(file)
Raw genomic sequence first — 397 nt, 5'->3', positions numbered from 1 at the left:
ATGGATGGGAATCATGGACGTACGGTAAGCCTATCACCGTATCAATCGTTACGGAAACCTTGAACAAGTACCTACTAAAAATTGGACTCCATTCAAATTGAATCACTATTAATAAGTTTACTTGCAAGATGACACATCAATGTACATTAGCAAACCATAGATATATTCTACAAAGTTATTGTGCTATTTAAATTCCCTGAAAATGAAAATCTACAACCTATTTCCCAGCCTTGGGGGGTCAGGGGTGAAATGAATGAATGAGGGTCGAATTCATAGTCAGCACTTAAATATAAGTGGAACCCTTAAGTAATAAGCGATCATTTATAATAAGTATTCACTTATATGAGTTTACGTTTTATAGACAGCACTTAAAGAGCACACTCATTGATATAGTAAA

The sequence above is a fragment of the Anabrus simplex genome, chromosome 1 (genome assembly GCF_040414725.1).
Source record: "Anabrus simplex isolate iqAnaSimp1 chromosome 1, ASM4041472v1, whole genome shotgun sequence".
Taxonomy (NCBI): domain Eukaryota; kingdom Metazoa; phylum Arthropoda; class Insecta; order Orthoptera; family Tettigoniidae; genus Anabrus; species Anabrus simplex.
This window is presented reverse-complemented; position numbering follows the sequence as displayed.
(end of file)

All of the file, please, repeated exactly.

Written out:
Raw genomic sequence first — 397 nt, 5'->3', positions numbered from 1 at the left:
ATGGATGGGAATCATGGACGTACGGTAAGCCTATCACCGTATCAATCGTTACGGAAACCTTGAACAAGTACCTACTAAAAATTGGACTCCATTCAAATTGAATCACTATTAATAAGTTTACTTGCAAGATGACACATCAATGTACATTAGCAAACCATAGATATATTCTACAAAGTTATTGTGCTATTTAAATTCCCTGAAAATGAAAATCTACAACCTATTTCCCAGCCTTGGGGGGTCAGGGGTGAAATGAATGAATGAGGGTCGAATTCATAGTCAGCACTTAAATATAAGTGGAACCCTTAAGTAATAAGCGATCATTTATAATAAGTATTCACTTATATGAGTTTACGTTTTATAGACAGCACTTAAAGAGCACACTCATTGATATAGTAAA

The sequence above is a fragment of the Anabrus simplex genome, chromosome 1 (genome assembly GCF_040414725.1).
Source record: "Anabrus simplex isolate iqAnaSimp1 chromosome 1, ASM4041472v1, whole genome shotgun sequence".
Taxonomy (NCBI): domain Eukaryota; kingdom Metazoa; phylum Arthropoda; class Insecta; order Orthoptera; family Tettigoniidae; genus Anabrus; species Anabrus simplex.
This window is presented reverse-complemented; position numbering follows the sequence as displayed.